However, in the context of myself, I also see how that could be a problem, the question of what is brandable and what is not. The separation between personal and commercial work and the ways in which we curate ourselves in order to be understood. 

 


Is there an opportunity for brands to find someone who can do all of these different things? 


Certainly. But that is also a lot of pressure on brands, magazines, or companies who don't have the bandwidth to work harder to find a person that fits within that nuance, or understand that someone can have a diverse portfolio. Most brands are combing through hundreds of photographers to find the right one, and they don't have the time or energy to look deeper, most of the time. Some, absolutely do. But I think it’s easier to pick the low hanging fruit when you are easily describable, a hard thing emotionally to adopt because then you become a photobooth or a factory version of yourself. That is the death of creativity, but that is also the start of commerce. It all depends on what you’re aiming for. 

What are some of the most prominent projects that have been the most valuable for you? 


I did a shoot last year for The Cut, which is the fashion segment of The New Yorker. They run an accessories column called Finer Things. It was a really fun job because they met me halfway. The photo director at the time, Liane Radel, saw what I was doing with my own travel photography and asked me to implement luxury items into day to day scenarios. They gave me a box of expensive clothes and said drive around LA for three days and shoot however you want. We had a Valentino bag that was shaped like a rose so we put it on a bougainvillea bush and it was almost camouflage, and then we went to the beach with a Loewe bag that looked like a rock and we put it on the cliffside. These are sort of reactionary things that are creatively fulfilling because you are problem solving for each individual item, instead of making one set experience in which everything gets shoved in, where only some items land better than others.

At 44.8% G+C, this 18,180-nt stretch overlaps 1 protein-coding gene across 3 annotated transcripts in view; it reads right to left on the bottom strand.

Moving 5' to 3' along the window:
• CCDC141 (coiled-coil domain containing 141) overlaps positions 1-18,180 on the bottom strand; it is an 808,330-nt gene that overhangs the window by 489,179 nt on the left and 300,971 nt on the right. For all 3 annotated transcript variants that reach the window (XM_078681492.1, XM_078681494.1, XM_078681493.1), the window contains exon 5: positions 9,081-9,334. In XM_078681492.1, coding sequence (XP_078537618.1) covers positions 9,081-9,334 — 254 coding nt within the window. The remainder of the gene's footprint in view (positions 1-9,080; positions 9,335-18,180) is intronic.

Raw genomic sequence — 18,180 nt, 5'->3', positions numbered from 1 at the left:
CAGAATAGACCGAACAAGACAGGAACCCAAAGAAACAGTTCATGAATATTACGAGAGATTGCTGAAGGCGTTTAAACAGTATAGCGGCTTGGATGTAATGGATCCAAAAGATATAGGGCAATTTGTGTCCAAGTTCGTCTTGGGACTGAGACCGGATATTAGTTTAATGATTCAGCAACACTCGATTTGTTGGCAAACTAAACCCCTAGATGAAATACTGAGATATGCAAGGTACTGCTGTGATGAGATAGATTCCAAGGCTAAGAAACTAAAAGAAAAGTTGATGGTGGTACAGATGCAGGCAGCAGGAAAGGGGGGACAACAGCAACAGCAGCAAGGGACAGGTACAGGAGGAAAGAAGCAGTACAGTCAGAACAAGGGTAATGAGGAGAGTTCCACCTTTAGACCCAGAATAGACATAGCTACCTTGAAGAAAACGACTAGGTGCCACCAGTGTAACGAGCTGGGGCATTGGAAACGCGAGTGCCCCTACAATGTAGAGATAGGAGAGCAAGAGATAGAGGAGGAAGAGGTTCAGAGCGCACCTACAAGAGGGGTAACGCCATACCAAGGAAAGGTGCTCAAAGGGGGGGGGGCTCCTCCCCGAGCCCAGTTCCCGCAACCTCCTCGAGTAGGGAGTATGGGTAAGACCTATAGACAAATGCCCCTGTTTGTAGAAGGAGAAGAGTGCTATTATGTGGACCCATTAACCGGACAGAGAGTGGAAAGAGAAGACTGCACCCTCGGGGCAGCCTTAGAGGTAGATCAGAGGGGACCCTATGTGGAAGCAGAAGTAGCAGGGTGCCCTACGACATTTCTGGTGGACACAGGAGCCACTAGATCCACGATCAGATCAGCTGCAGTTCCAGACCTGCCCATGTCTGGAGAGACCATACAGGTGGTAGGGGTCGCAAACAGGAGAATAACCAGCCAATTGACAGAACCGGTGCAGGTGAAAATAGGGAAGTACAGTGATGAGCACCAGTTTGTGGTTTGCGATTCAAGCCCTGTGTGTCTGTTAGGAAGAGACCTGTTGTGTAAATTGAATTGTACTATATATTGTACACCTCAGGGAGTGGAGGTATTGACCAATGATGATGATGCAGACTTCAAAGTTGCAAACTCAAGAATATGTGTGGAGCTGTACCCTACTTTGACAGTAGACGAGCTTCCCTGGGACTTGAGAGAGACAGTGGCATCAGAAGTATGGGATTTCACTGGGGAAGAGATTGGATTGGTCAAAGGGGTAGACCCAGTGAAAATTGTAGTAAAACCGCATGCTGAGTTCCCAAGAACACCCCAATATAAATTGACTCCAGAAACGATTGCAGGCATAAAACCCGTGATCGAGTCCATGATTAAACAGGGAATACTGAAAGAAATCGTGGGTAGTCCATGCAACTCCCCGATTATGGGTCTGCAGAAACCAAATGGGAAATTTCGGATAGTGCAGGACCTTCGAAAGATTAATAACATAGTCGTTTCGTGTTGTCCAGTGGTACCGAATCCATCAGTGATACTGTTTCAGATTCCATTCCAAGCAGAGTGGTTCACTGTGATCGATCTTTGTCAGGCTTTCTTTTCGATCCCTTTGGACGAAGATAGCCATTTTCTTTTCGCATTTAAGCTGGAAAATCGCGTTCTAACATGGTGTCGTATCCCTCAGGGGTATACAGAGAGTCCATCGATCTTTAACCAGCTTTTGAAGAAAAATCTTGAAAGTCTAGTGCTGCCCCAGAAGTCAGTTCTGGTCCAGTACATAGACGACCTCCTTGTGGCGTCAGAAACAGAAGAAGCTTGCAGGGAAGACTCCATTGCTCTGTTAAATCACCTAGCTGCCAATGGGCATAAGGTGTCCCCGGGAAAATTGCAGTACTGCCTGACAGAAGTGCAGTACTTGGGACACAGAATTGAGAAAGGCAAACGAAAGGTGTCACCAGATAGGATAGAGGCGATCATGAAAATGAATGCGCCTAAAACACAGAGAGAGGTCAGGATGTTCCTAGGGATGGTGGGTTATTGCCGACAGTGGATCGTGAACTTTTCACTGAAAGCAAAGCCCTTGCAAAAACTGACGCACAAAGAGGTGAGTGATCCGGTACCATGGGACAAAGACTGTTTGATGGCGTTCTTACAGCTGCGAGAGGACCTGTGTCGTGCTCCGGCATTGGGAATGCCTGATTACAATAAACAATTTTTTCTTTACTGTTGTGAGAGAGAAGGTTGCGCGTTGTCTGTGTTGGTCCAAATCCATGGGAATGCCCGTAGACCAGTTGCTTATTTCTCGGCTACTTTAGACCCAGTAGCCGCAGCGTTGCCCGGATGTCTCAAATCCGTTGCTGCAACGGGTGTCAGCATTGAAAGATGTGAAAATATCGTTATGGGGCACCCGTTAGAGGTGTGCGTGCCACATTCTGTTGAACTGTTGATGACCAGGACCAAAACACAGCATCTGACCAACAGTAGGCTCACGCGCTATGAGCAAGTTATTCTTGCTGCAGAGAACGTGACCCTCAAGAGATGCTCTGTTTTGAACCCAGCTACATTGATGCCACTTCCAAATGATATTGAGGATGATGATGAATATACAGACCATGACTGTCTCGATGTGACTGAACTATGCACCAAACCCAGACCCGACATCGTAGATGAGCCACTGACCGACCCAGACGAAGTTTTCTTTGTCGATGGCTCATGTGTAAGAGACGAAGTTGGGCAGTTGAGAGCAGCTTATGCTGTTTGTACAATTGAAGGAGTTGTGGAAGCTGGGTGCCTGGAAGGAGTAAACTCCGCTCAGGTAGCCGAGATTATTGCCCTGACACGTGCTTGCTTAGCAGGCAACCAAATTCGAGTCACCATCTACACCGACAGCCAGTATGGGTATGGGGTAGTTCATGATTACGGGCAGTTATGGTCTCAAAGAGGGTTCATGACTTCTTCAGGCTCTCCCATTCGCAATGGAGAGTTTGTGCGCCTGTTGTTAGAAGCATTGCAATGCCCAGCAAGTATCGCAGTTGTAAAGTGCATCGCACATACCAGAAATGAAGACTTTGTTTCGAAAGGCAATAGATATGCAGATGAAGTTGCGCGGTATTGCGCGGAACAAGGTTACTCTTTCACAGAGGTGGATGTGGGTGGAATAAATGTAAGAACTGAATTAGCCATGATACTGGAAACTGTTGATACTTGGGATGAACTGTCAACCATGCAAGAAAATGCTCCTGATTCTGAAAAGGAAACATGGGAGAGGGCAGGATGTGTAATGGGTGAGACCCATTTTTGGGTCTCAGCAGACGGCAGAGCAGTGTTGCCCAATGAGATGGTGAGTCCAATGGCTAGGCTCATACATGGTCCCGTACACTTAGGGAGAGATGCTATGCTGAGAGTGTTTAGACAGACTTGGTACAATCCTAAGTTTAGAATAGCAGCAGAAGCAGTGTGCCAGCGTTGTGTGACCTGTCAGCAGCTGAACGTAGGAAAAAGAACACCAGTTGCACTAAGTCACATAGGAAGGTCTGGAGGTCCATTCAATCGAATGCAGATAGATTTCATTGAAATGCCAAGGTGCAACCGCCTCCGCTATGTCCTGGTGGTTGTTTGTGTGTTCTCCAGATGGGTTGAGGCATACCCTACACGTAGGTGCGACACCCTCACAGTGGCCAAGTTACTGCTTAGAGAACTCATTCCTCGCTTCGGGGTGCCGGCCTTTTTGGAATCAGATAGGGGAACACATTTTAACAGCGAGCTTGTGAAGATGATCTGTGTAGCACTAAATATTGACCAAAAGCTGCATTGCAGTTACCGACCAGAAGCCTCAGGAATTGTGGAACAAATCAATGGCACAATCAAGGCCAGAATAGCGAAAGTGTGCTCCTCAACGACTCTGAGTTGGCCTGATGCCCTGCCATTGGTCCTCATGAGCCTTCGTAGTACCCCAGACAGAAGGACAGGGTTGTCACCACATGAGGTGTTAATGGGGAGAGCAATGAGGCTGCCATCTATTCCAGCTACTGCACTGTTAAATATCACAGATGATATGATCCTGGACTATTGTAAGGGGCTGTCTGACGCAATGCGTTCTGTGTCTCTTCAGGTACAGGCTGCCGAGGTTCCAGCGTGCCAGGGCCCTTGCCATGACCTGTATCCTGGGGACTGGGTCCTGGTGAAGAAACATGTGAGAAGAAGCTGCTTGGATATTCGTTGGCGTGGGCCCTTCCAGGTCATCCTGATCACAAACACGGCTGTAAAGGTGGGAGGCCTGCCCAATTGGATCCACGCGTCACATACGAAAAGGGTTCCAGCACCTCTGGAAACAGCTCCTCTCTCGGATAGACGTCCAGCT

I do think that carte blanche is a good concept, in order for the artists that brands hire to have the creative freedom to provide the best works they possibly can and experiment. However, brands may not be happy with what those experimentations provide, especially from an artist who has multiple varying visual aesthetics within their portfolio.


If you try to work in multiple sectors; like the gallery, the publication, and the brand, it can be hard to create singular works that speak to all platforms, so it makes sense to create work separately for each.


I think some people are better than others at separating their works, but I think one of the things about creative freedom is that some of these brands want you to implement this sort of higher-tier idea that you’ve been building for a book or an exhibition, and co-opt the aesthetics of that for what they have. That's one of the harder balances. Some photographers don’t even think about this because they only want to do commerce, and others only want to document subcultures and relatable parts of their own life, and want nothing to do with commerce.  

 

 

How would you describe your time since being back in San Diego? As a photographer? 


I have not been in nature for a long time. Laughs. A long time. California historically has its own sensibility for light, how the sun interacts with this environment, and how its inhabitants live because of it. Coming back here and learning about the nuances of the political turmoil here, what San Diego occupies as a ever-developing city, and the city’s contextual framework has been very interesting. I don’t think I’ve penetrated into that journalistic perspective as deep as I need to yet, but I’ve made a lot of work around the area to hopefully piece together some sort of visual identity of this place, although I don't know if it is successful or not yet.